Activity note: Hotel check-in from 3:00 p.m.
Afternoon: Program Registration: After checking in at the hotel front desk, take your bags to your room. At 4:00 p.m. come to the designated hotel meeting room (location will be posted) to register with the Road Scholar program staff and get your welcome packet containing your name-tag, up-to-date schedule that reflects any last-minute changes, other important information, and to confirm when and where the Orientation session will take place. If you arrive late, please ask for your envelope when you check in.
Dinner: 5:00 p.m.: In the Tick Tock Diner just off the hotel lobby, we’ll have our first meal together and order from a select menu. This 24-hour diner features American cooking and “comfort food.” Dinner in the diner is included even if you arrive late. You may eat later but please attend Orientation first. Or, get “take out” and bring your plate to the meeting room.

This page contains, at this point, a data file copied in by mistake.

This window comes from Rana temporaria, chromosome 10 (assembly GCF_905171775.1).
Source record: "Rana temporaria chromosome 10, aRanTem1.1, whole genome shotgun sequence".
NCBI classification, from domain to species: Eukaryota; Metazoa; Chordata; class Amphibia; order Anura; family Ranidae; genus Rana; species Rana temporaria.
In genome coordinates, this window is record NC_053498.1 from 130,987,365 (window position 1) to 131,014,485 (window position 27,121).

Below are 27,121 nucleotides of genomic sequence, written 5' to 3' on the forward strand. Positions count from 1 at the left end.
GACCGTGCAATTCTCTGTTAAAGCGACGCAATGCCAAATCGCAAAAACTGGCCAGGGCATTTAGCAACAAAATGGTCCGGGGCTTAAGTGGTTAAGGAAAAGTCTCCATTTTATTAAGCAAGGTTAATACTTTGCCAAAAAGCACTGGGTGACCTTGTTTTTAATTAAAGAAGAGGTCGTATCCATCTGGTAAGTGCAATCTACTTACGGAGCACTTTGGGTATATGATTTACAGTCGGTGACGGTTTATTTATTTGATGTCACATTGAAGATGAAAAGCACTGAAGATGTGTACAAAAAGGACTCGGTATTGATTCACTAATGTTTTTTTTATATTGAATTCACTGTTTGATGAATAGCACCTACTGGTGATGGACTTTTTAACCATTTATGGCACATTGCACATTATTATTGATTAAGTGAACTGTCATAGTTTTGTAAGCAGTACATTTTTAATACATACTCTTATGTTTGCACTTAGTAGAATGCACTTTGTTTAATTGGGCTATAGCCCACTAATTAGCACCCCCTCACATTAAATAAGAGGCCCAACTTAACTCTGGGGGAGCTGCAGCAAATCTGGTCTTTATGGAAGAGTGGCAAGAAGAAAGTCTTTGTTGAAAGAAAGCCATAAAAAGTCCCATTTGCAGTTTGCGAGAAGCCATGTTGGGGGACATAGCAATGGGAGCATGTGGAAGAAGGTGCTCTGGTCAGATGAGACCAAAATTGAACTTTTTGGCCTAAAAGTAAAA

Evening: 6:15 p.m.: Orientation. The Group Leader will greet everyone and lead introductions. We will review the up-to-date program schedule, discuss roles and responsibilities, logistics, safety guidelines, emergency procedures, and answer questions. This active program involves extensive walking and use of public transportation including the New York subway system with many stairs up and down. This is a Road Scholar Intergenerational program. Grandparents are responsible for their grandchildren. If/when separate age group activities are conducted concurrently, program staff will supervise. Children are never to be left unsupervised. Periods in the daily schedule designated as “Free time” and “At leisure” offer opportunities to do what you like and make your experience even more meaningful and memorable according to your personal preferences. The Group Leader will be happy to offer suggestions. Program activities, schedules, personnel, and indicated distances or times may change due to local circumstances/conditions. In the event of changes, we will alert you as quickly as possible. Thank you for your understanding. Especially for kids: To prepare us for tomorrow’s field trips, we’ll be joined by someone who once worked on Ellis Island as a Park Ranger and learn about the island and the Statue of Liberty. We’ll see some special objects including a piece of the statue’s original glass!